Creative Arts

shares

November 14, 2014 Cave paintings and the brain

This article is part of a series called Science by Compass.

Read the series >

You might expect that our ancient human ancestors first started painting the same way that young children do. Maybe they would start out with things they have seen before – like everyday objects and pets, and eventually move on to subject matter more abstract and imaginative. Or maybe it’s something a little more mysterious.

Some of the oldest cave paintings ever found are located in France and Spain, and just this year equally old paintings were discovered on an island in Indonesia. These prehistoric artworks have been dated back to a whopping 40,000 years ago – that’s about how long ago it is believed that humans first made it to the shores of Australia, back when there were still giant kangaroos and other megafauna hopping around.

Many of these early cave paintings, discovered in completely different parts of the world, share a remarkable and bizarre similarity. They all contain strange dots and lines which don’t seem to be drawings of things from the daily life of a hunter-gatherer, but rather more abstract patterns painted over the top of other images.

If these ancient ancestors of ours were all isolated from one another, why would they have all started painting these strange and yet similar images around the same time in history? And what was it about these weird patterns that inspired early humans to pick up a paintbrush for the very first time?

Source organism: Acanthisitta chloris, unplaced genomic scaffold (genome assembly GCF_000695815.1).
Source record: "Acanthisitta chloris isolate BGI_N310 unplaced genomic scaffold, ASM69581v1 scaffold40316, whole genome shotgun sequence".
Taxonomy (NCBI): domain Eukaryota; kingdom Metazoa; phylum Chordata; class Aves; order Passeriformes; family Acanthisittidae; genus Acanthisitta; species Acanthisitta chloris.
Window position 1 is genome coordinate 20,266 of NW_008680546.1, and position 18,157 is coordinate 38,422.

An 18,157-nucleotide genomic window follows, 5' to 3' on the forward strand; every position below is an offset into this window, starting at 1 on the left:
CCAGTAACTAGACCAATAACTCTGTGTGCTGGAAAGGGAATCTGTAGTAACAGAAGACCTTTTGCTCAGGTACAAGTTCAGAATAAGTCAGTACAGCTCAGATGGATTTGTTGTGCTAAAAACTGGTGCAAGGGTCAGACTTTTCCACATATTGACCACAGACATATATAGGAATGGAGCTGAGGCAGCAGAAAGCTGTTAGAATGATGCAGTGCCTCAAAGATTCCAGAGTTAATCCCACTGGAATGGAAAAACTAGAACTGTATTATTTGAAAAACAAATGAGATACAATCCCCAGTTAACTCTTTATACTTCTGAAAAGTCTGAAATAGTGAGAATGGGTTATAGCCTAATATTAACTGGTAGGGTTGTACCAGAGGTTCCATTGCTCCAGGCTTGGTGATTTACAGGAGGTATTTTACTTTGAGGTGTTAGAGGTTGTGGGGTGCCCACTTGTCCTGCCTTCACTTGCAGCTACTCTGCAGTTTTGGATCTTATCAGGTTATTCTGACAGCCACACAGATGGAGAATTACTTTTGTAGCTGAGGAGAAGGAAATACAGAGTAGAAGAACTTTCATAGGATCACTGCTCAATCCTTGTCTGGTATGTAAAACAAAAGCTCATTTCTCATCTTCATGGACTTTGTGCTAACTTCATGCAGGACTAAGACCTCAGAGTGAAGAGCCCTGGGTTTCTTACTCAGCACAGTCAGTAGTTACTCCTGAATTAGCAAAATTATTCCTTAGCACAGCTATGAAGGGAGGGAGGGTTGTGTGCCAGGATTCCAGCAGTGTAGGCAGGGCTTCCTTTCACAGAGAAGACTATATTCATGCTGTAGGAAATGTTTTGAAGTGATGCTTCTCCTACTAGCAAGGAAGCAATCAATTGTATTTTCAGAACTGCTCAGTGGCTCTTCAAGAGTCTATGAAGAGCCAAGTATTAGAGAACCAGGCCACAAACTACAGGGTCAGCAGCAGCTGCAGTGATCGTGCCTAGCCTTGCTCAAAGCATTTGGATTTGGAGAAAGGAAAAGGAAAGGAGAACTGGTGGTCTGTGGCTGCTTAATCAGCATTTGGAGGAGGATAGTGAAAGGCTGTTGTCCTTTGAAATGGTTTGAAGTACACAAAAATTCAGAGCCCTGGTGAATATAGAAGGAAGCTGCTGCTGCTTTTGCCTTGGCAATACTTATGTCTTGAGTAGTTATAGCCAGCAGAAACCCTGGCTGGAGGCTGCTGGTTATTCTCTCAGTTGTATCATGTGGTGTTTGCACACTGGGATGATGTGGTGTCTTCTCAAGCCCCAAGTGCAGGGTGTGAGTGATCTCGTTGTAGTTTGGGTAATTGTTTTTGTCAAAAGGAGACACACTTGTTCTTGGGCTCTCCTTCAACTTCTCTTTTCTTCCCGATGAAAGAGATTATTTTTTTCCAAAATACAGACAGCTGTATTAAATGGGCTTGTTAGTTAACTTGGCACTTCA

One archaeologist and cave painting enthusiast, David Lewis-Williams, came up with a creative solution to the mystery of these images. Williams thought that maybe the geometric patterns and shapes that popped up in these cave paintings were actually people trying to paint the patterns they saw while in hallucinatory trance states. These are the kinds of colours and shapes you might see while you’re just drifting off to sleep, or if you rub your eyelids for long enough.

If our ancestors all shared the same biological makeup, then they would have experienced the same kinds of visual phenomena during altered states of consciousness, even if they lived on opposite sides of the world from one another. What this means is that humans have a biological predisposition to “see” certain things while we are not fully conscious, and that these kinds of patterns are somehow ‘hard-wired’ into our brains.

Some scientists have even argued that these patterns are visual representations of the networks and cell structures that our brains are made up of.

Many different cultures have incorporated trance and altered states into their religious rituals, believing them to be glimpses or ways of communicating with the spirit realm. Perhaps these early humans also placed special spiritual significance on these altered states of consciousness, or at least thought they were exciting enough to warrant the invention of painting!

Rather than being inspired by the animals they hunted or the berries they thought were tastiest, maybe prehistoric people got painting for the first time to try and represent supernatural realms they believed they were communing with while they were experiencing trance states.

Or maybe not! Whatever the answer, the paintings sure are beautiful.

This article is part of a series called Science by Compass.

Read the series >

Sophia Harris
is a graduate of the photomedia program at the Sydney College of the Arts.